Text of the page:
Sunday, September 15, 2019

The Terms of the Discourse

I thought it particularly important the other day to note on my Facebook timeline a OnePeterFive article from Peter Kwasniewski, Discerning the Priesthood: One Form or Two Forms? Why? Simply because of its very able description of the terms of the discourse as they stand today. What does that mean? Lots of things, I suppose. 

For one, vocations discernment is the prime indicator of the vitality of Church life. Then too, there is ever growing consensus concerning the centrality of the argument in favor of tradition to any discussion of what defines vibrant Church life. I think that, despite the fact that absolute numbers of people and families adhering to the tradition still represent very much a minority report, we have reason to be more than encouraged by the vitality of many existing traditional Catholic Mass communities. They are the hope of the Church. Besides the encouragement we can find in the experience of youth pilgrimages like the annual one to Chartres, Sunday for Sunday our traditional Catholic Mass communities are today more than ever attractive and growing. In part, because of this promise of new life for the Church, I think we can register a change in the way young men today have to face the question of vocational discernment. In the light of the Kwasniewski article, let me briefly discuss, what I consider a key issue for men in love with the tradition contemplating priesthood.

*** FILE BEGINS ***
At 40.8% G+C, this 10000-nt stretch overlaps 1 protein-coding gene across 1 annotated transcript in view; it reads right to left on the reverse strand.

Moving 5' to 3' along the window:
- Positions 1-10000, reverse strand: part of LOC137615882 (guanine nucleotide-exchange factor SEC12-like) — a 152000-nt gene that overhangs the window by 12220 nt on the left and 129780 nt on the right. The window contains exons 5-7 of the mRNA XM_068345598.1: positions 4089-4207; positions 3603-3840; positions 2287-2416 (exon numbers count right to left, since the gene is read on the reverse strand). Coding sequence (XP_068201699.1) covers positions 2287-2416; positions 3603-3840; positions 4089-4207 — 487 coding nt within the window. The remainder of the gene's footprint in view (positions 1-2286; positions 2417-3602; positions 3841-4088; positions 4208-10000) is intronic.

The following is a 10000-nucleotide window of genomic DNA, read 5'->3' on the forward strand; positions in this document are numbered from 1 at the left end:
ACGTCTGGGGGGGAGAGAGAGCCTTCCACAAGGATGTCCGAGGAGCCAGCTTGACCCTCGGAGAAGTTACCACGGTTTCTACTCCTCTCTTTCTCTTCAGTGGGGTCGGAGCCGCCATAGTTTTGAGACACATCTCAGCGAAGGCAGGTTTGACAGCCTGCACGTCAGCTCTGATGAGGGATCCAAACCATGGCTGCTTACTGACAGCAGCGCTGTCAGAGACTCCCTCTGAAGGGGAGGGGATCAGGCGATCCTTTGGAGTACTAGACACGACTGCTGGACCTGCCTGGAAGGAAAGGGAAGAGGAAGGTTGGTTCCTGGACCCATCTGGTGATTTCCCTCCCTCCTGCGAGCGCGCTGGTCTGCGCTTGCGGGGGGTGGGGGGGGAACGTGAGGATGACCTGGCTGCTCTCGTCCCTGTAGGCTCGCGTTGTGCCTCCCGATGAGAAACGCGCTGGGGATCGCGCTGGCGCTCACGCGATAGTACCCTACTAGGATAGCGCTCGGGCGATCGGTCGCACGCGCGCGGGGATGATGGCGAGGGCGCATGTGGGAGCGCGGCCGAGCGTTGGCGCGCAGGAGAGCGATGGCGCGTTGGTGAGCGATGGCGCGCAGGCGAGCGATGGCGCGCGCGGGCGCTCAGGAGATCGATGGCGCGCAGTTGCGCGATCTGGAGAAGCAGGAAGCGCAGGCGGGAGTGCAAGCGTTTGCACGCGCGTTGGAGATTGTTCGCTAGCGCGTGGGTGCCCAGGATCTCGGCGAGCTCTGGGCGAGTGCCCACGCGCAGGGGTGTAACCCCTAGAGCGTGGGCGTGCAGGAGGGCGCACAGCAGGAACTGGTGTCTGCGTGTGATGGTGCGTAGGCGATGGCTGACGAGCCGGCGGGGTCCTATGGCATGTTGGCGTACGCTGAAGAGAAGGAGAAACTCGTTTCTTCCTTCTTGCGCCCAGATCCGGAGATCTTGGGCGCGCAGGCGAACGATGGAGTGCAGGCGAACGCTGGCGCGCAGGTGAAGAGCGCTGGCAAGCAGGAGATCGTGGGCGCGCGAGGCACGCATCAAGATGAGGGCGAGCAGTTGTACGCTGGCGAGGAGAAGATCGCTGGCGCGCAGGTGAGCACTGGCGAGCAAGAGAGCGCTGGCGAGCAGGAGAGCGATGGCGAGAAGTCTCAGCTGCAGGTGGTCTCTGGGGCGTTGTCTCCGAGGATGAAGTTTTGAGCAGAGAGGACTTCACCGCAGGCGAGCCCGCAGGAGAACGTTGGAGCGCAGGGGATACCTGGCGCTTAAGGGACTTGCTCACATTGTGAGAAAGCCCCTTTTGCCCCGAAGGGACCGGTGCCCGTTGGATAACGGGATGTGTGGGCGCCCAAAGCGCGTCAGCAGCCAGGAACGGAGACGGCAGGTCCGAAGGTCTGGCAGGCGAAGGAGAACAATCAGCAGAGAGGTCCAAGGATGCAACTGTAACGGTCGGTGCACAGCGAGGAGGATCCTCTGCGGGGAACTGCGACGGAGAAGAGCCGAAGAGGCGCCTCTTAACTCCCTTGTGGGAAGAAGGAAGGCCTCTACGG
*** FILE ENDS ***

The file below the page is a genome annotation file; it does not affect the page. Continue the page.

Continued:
At this historical moment, I believe we do indeed stand at the verge of a page turn, if you so will. Trad diocesan priests, who were so already during formation in the seminary in years gone by, were often so by mental reservation or dissimulation. Not infrequently and by their own admission, they lived the tradition, if you will, in the shadows. Peter Kwasniewski seems to believe those days have probably passed and I would tend to agree with him. The premises are plural which would encourage living in the light of day, but ultimately, it is a matter of seeing open discourse as doable and probably necessary AMDG.

I am not going to rehash his article or his dialogue with "Samuel", but pose a question the article inspires, and which deserves more attention. Namely, Question: Who calls to the priesthood? And, Answer: The Lord Himself in and through His Church calls to priesthood, and hence I am not the artisan of my own call. A vocation is a supernatural calling and it is discerned in the heart of the Church.

Dissimulation or mental reservation concerning the terms of one's call to priesthood was probably always grievously wrong, even if it simply represented an aspiration or will to choose exclusively the Vetus Ordo. So then in honesty, a man can only be called exclusively to the Vetus Ordo, if he is ordained for an Institute, a Priestly Fraternity, a religious order or community, which identifies exclusively with the Vetus Ordo and either is already recognized by the Church or comes to be recognized through application and discernment as provided for by law and custom.